According to researchers at the University of North Carolina at Chapel Hill, although children would like to ask more questions while at their physician’s office, often times they do not. The study could perhaps be beneficial to parents and doctors who wish to help children manage their ADHD more effectively.
“We have found that there has been very little research into how providers, parents and youth communicate about ADHD and ADHD medications,” said Betsy Sleath, the lead author of the study and the George H. Cocolas Distinguished Professor at the UNC Eshelman School of Pharmacy. “What we do know is that kids often aren’t part of the conversation when their parents and doctors are talking ADHD. We wanted to know how the kids felt about that.”
Sleath’s team reviewed 48 boys and 22 girls with ages ranging from 7 to 17 years, who had been recruited from two private pediatric practices in North Carolina, where they had been diagnosed with and prescribed medicine for ADHD. The study observed how children diagnosed with ADHD perceive communication with their pediatric care providers, if in fact they take their ADHD medications properly, and where they would prefer to learn more about their condition.
Among a slew of questions, the children were asked if they wished that their doctor would speak to them more about their ADHD, why talking to their doctor about ADHD is so difficult, and what would help make it easier to talk to their doctor about ADHD.
Most of the children were enthusiastic to learn more about ADHD in the comfort of their physician’s office. The study reported that one-third of the children did in fact wish that their physician would speak more freely with them about ADHD during their visits.
Sleath, who also chairs the School’s Division of Pharmaceutical Outcomes and Policy, stated that “these results highlight the fact that children with ADHD want their physician to focus more on them during doctor visits… Health-care providers should take advantage of this interest to engage youth more in discussions regarding ADHD and its treatment.”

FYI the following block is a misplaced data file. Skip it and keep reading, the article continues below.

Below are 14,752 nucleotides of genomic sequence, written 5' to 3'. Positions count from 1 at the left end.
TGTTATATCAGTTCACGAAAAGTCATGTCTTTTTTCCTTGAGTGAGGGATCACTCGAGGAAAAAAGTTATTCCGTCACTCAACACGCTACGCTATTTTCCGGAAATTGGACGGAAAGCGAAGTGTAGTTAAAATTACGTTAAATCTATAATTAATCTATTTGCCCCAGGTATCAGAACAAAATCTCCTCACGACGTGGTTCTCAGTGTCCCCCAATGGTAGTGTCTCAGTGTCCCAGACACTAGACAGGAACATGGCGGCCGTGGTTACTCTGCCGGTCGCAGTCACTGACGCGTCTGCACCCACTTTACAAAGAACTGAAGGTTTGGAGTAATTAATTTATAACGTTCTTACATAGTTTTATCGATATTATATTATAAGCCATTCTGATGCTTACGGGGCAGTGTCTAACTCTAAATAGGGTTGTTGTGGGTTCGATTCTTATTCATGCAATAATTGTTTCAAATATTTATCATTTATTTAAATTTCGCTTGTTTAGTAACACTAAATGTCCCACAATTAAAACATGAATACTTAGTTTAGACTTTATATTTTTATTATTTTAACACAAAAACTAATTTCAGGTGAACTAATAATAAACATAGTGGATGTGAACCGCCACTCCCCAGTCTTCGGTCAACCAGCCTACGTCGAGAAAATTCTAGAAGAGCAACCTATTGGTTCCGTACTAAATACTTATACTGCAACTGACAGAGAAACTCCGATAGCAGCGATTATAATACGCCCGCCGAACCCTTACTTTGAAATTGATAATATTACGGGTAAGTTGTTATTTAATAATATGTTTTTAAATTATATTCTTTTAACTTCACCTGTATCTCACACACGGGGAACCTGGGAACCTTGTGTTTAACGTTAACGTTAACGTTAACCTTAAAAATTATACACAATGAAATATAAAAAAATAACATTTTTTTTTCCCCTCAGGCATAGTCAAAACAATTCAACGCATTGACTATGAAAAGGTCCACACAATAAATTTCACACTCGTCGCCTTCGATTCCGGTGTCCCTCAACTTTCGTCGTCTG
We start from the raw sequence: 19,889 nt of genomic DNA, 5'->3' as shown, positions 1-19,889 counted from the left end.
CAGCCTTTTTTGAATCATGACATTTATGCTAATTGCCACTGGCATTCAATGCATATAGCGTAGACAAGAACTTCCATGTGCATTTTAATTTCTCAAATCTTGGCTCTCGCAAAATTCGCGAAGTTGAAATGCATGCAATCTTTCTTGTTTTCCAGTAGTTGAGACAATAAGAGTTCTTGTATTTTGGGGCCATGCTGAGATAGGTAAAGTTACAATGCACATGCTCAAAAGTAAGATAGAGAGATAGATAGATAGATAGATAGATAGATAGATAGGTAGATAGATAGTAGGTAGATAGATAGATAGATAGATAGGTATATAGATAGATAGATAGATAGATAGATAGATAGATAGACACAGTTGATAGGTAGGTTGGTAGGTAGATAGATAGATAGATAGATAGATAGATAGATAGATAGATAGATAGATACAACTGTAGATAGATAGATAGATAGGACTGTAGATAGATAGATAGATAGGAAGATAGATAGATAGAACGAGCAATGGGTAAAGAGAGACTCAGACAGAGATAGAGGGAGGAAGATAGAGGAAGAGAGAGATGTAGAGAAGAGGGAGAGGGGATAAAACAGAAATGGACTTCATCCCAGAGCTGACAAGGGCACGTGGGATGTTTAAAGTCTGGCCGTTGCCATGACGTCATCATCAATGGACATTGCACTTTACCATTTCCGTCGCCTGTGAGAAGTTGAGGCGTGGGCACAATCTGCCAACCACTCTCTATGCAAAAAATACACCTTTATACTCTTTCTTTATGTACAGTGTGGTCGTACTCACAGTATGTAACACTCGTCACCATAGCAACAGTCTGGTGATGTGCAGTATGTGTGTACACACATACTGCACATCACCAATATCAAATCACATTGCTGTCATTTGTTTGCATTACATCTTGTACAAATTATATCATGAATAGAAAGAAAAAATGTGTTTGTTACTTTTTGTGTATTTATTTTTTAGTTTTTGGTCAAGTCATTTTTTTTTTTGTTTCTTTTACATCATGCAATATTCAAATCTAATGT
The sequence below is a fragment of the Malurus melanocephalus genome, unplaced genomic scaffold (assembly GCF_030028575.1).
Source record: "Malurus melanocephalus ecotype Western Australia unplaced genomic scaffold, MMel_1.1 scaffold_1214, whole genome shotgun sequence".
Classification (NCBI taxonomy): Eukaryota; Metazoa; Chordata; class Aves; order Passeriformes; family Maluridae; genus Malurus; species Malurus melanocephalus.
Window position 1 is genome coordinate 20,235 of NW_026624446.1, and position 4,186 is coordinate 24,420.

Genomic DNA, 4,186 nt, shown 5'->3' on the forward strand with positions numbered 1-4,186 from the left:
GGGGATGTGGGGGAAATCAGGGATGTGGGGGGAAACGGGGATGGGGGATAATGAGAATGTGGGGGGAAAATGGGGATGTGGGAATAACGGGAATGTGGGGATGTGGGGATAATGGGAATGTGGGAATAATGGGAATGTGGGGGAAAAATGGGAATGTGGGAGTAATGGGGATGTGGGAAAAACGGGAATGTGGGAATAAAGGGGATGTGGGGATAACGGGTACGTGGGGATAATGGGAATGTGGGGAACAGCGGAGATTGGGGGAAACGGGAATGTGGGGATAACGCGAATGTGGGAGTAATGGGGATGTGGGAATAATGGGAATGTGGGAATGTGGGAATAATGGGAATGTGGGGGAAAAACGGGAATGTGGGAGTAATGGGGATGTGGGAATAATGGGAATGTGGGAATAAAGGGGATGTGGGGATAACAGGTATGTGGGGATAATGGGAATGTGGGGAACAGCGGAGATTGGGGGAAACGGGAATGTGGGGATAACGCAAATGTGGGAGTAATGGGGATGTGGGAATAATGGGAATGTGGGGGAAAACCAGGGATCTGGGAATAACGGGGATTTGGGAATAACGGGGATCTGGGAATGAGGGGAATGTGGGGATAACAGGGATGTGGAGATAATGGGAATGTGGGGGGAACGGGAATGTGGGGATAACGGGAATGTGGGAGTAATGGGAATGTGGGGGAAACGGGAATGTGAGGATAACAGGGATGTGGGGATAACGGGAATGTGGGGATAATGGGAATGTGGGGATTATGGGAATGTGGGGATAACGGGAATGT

Sleath believes that physicians should work hard to ensure that children feel more at ease talking about ADHD, and that they should also make it a priority to ask the children what questions they may have regarding their condition.
“By asking children questions and letting them talk more during visits, both the provider and parent might learn more about the youth’s perspective on ADHD and what they would like to learn about their condition. Improving provider-youth communication about ADHD and ADHD medications could increase medication adherence and improve outcomes.”
This article is based on one published by MedicalXpress.com, which can be viewed here.
Megan Baksh received her Bachelor of Science in Exercise Science at Nova Southeastern University in May of 2016, and is currently pursuing an education in the field of psychology.